JMU Temporarily Moves Classes Online, Sends Students Home Due to COVID-19 Concerns

 

James Madison University (JMU) is temporarily moving classes online and sending students back home because of a rise in COVID-19 cases and a lack of room for positive students to quarantine, JMU President Jonathan Alger announced Tuesday.

The announcement from Alger to the JMU community comes less than a week after in-person classes had resumed.

“After consultation with the Virginia Department of Health, James Madison University will transition to primarily online learning through the month of September,” Alger said in the announcement. “Additionally, in an effort to reduce the number of people on campus, residents will be asked to return home by September 7th.”

The recent uptick in COVID-19 cases on campus and the capacity of the quarantine and isolation spaces the university can provide students were primary factors in the decision, according to Alger.

Below is all relevant JMU COVID-19 information according to the university’s COVID-19 dashboard:

Since July 1, the JMU health center has performed 1,236 tests on students, faculty and staff with 208 cumulative positives tests, representing a positivity rate of 16.84 percent. There have also been 601 active cases and 26 recovered cases in that time.

Since August 17, 415 students and 4 faculty and staff have self-reported positive cases. On Tuesday, the university health center conducted 98 tests with 56 being positive.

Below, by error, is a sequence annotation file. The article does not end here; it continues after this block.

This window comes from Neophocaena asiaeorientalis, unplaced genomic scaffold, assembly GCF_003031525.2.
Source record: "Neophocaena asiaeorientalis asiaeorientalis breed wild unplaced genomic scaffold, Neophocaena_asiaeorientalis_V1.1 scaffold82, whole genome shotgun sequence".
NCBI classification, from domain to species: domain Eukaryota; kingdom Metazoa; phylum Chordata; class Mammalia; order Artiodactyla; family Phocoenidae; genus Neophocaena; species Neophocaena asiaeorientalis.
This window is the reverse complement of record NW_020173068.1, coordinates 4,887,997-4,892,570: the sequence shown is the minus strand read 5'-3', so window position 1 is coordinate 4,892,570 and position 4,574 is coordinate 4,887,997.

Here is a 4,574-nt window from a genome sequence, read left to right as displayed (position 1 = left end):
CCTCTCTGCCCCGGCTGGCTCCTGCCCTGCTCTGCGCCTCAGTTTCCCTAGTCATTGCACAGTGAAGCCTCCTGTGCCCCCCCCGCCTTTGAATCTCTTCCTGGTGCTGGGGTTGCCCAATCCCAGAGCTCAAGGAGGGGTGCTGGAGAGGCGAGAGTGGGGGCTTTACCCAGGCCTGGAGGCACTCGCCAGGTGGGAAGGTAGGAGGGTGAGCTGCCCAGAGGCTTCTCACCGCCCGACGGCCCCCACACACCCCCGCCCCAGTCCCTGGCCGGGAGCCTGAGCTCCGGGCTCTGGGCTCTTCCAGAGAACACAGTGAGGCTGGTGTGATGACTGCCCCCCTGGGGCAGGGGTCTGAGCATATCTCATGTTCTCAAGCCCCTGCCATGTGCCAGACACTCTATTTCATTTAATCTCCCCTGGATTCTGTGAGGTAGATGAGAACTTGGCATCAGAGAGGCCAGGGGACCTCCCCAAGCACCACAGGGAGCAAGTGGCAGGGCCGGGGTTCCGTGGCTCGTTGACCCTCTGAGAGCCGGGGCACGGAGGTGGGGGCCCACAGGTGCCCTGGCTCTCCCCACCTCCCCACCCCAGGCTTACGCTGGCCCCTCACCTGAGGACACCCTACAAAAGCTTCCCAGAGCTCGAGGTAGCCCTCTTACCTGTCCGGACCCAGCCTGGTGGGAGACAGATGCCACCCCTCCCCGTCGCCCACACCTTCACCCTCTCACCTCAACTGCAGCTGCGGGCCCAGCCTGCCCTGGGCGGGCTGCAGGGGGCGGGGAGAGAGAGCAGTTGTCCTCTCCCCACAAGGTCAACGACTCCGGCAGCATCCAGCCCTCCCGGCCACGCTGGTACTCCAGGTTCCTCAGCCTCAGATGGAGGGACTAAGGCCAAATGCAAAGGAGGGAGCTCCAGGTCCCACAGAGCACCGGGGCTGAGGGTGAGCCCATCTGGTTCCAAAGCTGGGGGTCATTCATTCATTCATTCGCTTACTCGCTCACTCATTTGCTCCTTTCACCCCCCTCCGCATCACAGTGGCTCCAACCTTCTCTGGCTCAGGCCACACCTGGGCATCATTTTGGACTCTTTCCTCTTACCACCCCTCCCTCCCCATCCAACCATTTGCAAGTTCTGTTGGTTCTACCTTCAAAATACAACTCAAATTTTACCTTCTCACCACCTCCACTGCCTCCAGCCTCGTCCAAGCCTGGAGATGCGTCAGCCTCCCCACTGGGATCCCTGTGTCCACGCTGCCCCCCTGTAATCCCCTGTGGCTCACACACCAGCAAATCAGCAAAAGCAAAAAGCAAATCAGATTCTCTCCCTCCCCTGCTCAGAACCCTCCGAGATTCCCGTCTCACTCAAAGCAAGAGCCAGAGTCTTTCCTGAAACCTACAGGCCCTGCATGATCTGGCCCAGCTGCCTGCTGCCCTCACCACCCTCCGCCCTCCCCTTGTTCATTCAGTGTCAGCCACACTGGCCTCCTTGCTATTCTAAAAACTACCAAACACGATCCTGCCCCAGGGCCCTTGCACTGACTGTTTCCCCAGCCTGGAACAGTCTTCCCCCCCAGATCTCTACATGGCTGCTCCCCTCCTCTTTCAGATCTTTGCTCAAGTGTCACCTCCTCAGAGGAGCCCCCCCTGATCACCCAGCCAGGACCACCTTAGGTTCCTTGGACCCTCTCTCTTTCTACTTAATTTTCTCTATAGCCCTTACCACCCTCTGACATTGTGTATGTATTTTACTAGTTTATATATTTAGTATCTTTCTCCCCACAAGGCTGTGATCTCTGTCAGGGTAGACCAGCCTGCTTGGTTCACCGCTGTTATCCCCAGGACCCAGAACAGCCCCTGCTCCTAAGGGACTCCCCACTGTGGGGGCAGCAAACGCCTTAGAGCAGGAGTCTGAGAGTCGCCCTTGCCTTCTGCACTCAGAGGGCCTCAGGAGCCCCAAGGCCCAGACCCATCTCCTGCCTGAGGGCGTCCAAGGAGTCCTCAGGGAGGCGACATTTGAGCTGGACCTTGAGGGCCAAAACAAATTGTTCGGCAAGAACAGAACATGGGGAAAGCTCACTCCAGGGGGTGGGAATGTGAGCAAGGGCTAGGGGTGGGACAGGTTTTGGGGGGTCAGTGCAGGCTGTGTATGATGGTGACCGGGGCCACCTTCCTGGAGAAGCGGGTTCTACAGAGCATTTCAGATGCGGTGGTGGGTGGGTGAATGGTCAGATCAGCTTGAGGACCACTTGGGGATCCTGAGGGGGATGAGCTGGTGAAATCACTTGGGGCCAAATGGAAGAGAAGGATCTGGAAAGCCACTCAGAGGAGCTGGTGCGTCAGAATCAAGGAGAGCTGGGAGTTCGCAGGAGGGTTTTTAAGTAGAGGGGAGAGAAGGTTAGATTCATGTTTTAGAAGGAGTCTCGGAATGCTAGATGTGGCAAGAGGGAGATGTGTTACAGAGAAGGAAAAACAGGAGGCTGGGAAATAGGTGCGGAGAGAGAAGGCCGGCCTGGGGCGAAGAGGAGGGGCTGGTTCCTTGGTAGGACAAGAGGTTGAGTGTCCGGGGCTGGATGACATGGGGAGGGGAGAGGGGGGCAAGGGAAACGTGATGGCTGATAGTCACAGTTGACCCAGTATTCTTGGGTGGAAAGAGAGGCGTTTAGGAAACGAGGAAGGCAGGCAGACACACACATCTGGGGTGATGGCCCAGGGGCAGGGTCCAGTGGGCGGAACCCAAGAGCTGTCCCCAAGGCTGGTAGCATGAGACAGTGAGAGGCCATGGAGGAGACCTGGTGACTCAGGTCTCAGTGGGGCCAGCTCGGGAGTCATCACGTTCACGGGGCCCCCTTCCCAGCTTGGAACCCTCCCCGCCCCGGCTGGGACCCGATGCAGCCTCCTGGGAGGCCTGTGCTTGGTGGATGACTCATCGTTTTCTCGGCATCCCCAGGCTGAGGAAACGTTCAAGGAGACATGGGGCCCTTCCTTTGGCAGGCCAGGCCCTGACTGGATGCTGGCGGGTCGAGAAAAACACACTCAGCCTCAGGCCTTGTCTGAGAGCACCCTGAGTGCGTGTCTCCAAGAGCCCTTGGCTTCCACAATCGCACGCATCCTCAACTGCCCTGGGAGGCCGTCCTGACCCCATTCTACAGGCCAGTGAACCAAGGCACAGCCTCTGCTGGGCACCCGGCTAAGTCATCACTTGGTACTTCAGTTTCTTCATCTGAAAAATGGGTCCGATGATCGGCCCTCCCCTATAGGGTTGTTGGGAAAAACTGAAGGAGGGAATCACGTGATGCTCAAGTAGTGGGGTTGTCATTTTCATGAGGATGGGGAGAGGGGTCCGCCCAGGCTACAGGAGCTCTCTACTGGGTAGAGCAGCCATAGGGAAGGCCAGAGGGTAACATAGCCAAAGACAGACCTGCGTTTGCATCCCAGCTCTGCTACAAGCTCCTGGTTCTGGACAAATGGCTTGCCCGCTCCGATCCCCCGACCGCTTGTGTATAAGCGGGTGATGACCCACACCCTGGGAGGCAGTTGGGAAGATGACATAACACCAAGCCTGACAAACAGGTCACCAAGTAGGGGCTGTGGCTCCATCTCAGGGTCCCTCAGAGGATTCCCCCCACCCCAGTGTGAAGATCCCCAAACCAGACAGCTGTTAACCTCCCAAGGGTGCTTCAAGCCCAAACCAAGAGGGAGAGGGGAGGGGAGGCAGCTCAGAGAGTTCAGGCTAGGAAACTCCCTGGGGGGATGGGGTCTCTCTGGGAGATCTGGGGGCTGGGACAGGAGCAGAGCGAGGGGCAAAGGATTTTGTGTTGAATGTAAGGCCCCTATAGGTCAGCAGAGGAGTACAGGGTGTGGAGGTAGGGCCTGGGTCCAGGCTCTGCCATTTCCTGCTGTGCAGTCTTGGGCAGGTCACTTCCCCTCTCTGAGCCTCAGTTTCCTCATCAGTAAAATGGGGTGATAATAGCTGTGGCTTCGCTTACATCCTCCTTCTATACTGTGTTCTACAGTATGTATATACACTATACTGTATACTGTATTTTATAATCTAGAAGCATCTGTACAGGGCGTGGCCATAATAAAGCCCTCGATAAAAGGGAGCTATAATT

Additionally, 54 quarantine/isolation beds are available out of the 143 total allocated.

Harrisonburg had 77 COVID-19 cases on Tuesday, up from 61 cases on Monday. Meanwhile, Rockingham County only had 11 cases Tuesday and eight cases Monday, according to the Virginia Department of Health COVID-19 daily dashboard.

Brenham Howard, 20, a junior biology student told the Daily News Record he does not think the school’s decision will be temporary and finds it funny that JMU is using that term.

During September, when less students are on the Harrisonburg campus, JMU officials will keep a close watch on the current health trends in Virginia and will contact faculty, staff and students by September 25 about resuming in-person classes on or after October 5, according to the announcement.

The school will remain open during that time span and provide certain on-campus amenities such as dining and wellness, according to Alger.

Students that are currently in quarantine or isolation should complete the required time before leaving campus. The school also suggests that students should self-quarantine when they arrive home or to their destination, according to the announcement.

In his announcement, Alger said a decision regarding refunds has not been made yet, but that the school will contact students and their parents as soon as possible to speak on the topic. Alger did not specify that the refunds referred to.

“We do not make this decision lightly, especially after all of the efforts on the part of so many people to make the campus environment safe for the return of in-person classes,” Alger said. “All along, we understood that we might need to transition to online learning at any moment if circumstances required. Accordingly, our faculty used the summer months to prepare for various contingencies, and they are ready to deploy interactive, engaging and high-quality instruction in the virtual space.”

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Jacob Taylor is a reporter at The Virginia Star and the Star News Digital Network. Follow Jacob on Twitter. Email tips to [email protected]
Photo “James Madison University Campus” by Ben Schumin. CC BY-SA 2.5.

 

 

 

 

 

 

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